Breast Cancer Research and Treatment

, Volume 114, Issue 2, pp 339–346 | Cite as

Breast cancer characteristics at diagnosis and survival among Arab–American women compared to European– and African–American women

  • Sharon Hensley Alford
  • Kendra Schwartz
  • Amr Soliman
  • Christine Cole Johnson
  • Stephen B. Gruber
  • Sofia D. Merajver


Background Data from Arab world studies suggest that Arab women may experience a more aggressive breast cancer phenotype. To investigate this finding, we focused on one of the largest settlements of Arabs and Iraqi Christians (Chaldeans) in the US, metropolitan Detroit- a SEER reporting site since 1973. Materials and methods We identified a cohort of primary breast cancer cases diagnosed 1973–2003. Using a validated name algorithm, women were identified as being of Arab/Chaldean descent if they had an Arab last or maiden name. We compared characteristics at diagnosis (age, grade, histology, SEER stage, and marker status) and overall survival between Arab–, European–, and African–Americans. Results The cohort included 1,652 (2%) women of Arab descent, 13,855 (18%) African–American women, and 63,615 (80%) European–American women. There were statistically significant differences between the racial groups for all characteristics at diagnosis. Survival analyses overall and for each SEER stage showed that Arab–American women had the best survival, followed by European–American women. African–American women had the poorest overall survival and were 1.37 (95% confidence interval: 1.23–1.52) times more likely to be diagnosed with an aggressive tumor (adjusting for age, grade, marker status, and year of diagnosis). Conclusion Overall, Arab–American women have a distribution of breast cancer histology similar to European–American women. In contrast, the stage, age, and hormone receptor status at diagnosis among Arab–Americans was more similar to African–American women. However, Arab–American women have a better overall survival than even European–American women.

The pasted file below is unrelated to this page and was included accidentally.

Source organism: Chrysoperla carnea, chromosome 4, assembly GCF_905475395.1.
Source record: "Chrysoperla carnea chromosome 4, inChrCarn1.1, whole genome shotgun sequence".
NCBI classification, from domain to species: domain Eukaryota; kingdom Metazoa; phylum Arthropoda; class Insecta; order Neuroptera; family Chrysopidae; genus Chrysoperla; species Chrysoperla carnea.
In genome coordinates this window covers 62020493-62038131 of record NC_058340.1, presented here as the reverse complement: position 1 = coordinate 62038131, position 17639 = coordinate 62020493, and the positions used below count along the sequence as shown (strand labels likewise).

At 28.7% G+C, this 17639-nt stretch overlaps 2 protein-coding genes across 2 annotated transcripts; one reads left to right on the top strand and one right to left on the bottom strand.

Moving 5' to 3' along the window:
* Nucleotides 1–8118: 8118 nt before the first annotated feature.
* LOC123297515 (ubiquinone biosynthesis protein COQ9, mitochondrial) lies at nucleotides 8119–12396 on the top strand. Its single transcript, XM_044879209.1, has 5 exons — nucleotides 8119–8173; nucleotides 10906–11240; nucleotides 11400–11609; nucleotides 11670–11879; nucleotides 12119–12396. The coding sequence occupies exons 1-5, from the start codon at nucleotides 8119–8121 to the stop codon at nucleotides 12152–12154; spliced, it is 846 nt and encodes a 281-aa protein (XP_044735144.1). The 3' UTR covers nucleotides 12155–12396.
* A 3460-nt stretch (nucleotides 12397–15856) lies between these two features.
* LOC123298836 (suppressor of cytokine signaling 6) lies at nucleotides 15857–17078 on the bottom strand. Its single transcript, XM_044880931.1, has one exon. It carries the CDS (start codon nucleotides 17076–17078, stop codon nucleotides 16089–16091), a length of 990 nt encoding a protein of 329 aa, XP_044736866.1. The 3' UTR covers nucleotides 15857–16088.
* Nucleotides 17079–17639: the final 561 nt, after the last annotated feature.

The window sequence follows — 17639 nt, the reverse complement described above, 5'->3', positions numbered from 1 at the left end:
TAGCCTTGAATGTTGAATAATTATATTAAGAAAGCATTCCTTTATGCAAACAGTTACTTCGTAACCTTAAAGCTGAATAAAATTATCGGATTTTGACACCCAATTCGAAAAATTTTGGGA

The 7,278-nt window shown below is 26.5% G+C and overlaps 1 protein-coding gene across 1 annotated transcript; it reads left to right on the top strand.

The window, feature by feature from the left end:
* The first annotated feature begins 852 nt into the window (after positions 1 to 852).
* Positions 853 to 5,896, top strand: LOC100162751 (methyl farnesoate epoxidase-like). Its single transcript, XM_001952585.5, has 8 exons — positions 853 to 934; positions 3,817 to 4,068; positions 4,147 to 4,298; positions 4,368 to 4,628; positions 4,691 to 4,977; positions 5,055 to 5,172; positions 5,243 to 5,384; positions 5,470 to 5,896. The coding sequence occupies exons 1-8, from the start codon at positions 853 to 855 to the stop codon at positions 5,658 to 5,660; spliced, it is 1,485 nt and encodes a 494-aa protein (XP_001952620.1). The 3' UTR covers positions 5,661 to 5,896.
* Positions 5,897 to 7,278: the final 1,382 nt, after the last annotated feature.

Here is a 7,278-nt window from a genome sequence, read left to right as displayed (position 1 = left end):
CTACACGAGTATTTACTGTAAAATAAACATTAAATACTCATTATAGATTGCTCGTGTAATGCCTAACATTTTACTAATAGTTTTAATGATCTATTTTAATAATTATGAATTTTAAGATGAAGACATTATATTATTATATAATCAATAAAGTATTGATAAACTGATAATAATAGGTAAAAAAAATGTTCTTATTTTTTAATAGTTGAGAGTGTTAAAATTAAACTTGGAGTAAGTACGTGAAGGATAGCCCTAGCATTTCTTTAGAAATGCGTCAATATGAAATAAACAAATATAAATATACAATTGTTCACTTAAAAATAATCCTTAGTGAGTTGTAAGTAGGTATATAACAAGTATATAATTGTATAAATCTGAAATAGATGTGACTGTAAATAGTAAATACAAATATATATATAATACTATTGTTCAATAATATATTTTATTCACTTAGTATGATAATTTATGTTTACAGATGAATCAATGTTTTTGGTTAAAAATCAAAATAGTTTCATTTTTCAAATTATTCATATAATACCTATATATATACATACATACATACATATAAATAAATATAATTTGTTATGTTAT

Arab Breast cancer Epidemiology Incidence Survival 



This work was supported by a Department of Defense Breast Cancer Research Program Predoctoral Fellowship (W81XWH-04-1-0395 to SHA), by grants from the Breast Cancer Foundation (SDM) and the Burroughs Wellcome Fund (SDM), and the National Institutes of Health through the University of Michigan’s Cancer Center Support (5 P30 CA46592 to SBG and SDM). The funding sources were not involved in the study design or data collection, analyses, or interpretation. The authors had full responsibility of the writing of the manuscript and the decision to submit for publication.


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Copyright information

© Springer Science+Business Media, LLC. 2008

Authors and Affiliations

  • Sharon Hensley Alford
    • 1
    • 2
  • Kendra Schwartz
    • 3
  • Amr Soliman
    • 4
  • Christine Cole Johnson
    • 1
  • Stephen B. Gruber
    • 5
  • Sofia D. Merajver
    • 2
  1. 1.Henry Ford HospitalDetroitUSA
  2. 2.Department of Internal MedicineUniversity of MichiganAnn ArborUSA
  3. 3.Wayne State UniversityDetroitUSA
  4. 4.Department of EpidemiologyUniversity of Michigan, School of Public HealthAnn ArborUSA
  5. 5.Departments of Internal Medicine, Epidemiology, and Human GeneticsUniversity of MichiganAnn ArborUSA

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